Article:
Seven soldiers in the Congolese army have been sentenced to life in prison for crimes against humanity, including the mass rape of at least 119 women in the northwestern province of Equateur. This was the first sentence against the country's military personnel for crimes against humanity.
However, the military garrison court in Songo Mboyo, 600 km northeast of the provincial capital Mbandaka, acquitted five other soldiers of similar charges.
The convicted soldiers committed the crimes in December 2003 at Songo Mboyo. The soldiers initially served in the former rebel movement known as Mouvement Pour la liberation du Congo (MLC). The MLC has since joined the transitional government and is now a political party. Among the charges the soldiers faced were: massive rape, crimes against humanity, robbery, incitation to arm, military plot, dissipation of weapons and ammunitions, and usurpation of command. The court heard that some of the women raped were younger than 18 years.
The court also ordered the Congolese government, which it said was "jointly responsible", to compensate the victims of the soldiers. It directed that a family of a rape victim who died following the attack be paid US $10,000, $5,000 for rape survivors and other victims; and damages and interest of $200 to $500 to families who the soldiers robbed.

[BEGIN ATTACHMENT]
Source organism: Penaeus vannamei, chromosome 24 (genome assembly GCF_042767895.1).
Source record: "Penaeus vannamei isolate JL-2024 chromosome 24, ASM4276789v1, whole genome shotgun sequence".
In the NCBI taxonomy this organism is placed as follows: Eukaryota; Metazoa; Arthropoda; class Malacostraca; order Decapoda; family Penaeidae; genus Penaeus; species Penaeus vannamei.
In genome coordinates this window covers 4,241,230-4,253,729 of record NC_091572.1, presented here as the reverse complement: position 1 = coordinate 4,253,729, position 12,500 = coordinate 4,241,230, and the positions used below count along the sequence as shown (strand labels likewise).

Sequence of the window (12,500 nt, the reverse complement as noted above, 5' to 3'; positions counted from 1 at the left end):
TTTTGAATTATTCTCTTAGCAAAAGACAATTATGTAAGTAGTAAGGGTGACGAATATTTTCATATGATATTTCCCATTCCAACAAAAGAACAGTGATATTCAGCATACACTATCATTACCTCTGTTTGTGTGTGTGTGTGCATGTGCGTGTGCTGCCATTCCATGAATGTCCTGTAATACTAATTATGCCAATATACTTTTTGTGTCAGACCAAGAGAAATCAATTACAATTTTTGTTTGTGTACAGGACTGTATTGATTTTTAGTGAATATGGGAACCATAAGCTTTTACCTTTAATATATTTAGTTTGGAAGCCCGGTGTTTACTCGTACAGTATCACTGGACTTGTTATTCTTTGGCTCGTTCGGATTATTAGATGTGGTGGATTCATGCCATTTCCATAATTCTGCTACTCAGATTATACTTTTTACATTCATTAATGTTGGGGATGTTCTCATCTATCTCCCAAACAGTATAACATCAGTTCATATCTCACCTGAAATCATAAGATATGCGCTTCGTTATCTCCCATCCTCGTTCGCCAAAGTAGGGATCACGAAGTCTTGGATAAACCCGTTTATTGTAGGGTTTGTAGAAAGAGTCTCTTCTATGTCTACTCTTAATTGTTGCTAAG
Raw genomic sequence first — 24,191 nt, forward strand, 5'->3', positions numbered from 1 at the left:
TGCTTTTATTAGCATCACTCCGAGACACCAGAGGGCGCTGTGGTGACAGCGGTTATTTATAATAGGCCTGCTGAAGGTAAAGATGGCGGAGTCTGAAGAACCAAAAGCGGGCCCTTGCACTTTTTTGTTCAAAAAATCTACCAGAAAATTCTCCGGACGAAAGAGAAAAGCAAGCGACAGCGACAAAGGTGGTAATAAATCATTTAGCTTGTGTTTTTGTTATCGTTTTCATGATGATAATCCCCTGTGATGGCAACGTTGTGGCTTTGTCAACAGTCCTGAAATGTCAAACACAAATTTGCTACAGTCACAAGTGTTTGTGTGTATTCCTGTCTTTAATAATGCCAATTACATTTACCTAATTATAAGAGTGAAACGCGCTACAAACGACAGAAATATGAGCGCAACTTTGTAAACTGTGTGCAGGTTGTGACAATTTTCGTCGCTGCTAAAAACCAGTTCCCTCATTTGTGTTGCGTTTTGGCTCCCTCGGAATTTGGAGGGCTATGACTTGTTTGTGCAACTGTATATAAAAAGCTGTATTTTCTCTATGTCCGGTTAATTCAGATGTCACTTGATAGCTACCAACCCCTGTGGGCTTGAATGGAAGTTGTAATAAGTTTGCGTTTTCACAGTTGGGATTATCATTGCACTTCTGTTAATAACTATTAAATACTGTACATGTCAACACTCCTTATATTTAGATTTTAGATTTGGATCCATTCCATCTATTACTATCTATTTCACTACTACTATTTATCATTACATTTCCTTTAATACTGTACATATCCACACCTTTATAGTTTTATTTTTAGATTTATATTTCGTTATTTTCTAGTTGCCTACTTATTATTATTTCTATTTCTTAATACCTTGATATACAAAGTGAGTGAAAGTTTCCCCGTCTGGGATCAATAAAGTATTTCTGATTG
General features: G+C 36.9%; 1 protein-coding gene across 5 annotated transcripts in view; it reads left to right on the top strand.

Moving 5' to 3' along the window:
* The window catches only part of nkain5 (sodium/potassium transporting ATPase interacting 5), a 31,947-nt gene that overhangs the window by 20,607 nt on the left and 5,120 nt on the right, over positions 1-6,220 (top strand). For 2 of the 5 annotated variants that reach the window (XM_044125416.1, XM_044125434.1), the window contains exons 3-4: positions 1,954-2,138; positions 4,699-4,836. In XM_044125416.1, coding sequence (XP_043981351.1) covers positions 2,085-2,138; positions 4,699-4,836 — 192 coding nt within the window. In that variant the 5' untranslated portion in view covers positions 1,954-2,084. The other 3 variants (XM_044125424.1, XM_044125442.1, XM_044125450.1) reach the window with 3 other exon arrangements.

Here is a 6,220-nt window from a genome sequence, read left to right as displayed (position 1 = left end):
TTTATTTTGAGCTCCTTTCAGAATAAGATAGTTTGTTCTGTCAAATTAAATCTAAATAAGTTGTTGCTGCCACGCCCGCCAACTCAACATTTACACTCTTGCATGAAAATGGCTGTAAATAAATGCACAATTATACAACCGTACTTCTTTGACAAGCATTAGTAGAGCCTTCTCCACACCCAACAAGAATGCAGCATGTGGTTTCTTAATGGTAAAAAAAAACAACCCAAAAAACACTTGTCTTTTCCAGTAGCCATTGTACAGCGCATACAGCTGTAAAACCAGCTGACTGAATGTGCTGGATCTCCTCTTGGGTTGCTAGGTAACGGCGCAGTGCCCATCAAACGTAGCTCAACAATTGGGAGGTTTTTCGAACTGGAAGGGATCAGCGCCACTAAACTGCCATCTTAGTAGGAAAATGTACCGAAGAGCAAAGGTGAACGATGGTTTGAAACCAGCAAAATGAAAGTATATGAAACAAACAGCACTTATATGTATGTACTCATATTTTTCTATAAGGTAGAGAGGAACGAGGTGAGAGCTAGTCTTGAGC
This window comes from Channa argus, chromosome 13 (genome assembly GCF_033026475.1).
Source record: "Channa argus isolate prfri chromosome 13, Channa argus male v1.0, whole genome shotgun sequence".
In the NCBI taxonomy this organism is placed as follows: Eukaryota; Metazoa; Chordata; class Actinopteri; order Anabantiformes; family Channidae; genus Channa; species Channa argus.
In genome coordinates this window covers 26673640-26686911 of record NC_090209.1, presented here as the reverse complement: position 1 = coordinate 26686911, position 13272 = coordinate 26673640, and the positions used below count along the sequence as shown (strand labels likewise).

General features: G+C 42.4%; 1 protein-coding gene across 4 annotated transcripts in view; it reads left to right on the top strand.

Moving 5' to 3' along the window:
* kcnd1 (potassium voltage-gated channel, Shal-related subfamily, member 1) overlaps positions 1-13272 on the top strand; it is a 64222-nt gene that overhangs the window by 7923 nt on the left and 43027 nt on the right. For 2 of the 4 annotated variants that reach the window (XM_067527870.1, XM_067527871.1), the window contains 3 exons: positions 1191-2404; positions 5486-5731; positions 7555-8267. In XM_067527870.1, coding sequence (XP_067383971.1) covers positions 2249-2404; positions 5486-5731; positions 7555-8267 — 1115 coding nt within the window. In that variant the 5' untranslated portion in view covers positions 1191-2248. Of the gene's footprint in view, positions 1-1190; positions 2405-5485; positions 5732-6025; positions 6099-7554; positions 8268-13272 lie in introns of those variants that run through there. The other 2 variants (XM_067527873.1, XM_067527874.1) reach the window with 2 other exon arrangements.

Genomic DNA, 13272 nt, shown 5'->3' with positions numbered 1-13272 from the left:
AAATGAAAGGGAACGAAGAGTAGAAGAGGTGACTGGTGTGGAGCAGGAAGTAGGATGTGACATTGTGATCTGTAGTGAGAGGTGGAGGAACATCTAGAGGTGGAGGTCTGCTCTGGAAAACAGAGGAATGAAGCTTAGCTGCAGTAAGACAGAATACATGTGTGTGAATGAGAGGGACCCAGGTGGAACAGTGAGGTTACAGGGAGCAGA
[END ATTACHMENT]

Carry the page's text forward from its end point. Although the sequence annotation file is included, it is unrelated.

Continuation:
The decision by the military court validated the statute of Rome that created the International Criminal Court in July 2002. The statute classifies rape as a crime against humanity.
Luc Henkinbrandt, an official from the human rights division of the UN Mission in the DRC (MONUC), said: "MONUC encourages additional military investigations to help prosecute other military personnel who have not yet been arrested in the framework of this case."
"This [court's decision] is a significant step which will help advance the fight against impunity, particularly against sexual violence in this country," Henkinbrant added.
According to MONUC, a group of inspectors from its human rights division went to Equateur Province in April 2004 to conduct investigations against the alleged rape on a massive scale. The team established that in the night of 21 December 2003, the Congolese army battalion based in Songo Mboyo, which were actually MLC troops, had raped 119 women and girls. The battalion rebelled against its commanders whom they had accused of keeping part of their salaries. The soldiers then robbed almost all the houses in the villages of Songo-Mboyo and Bongandanga.
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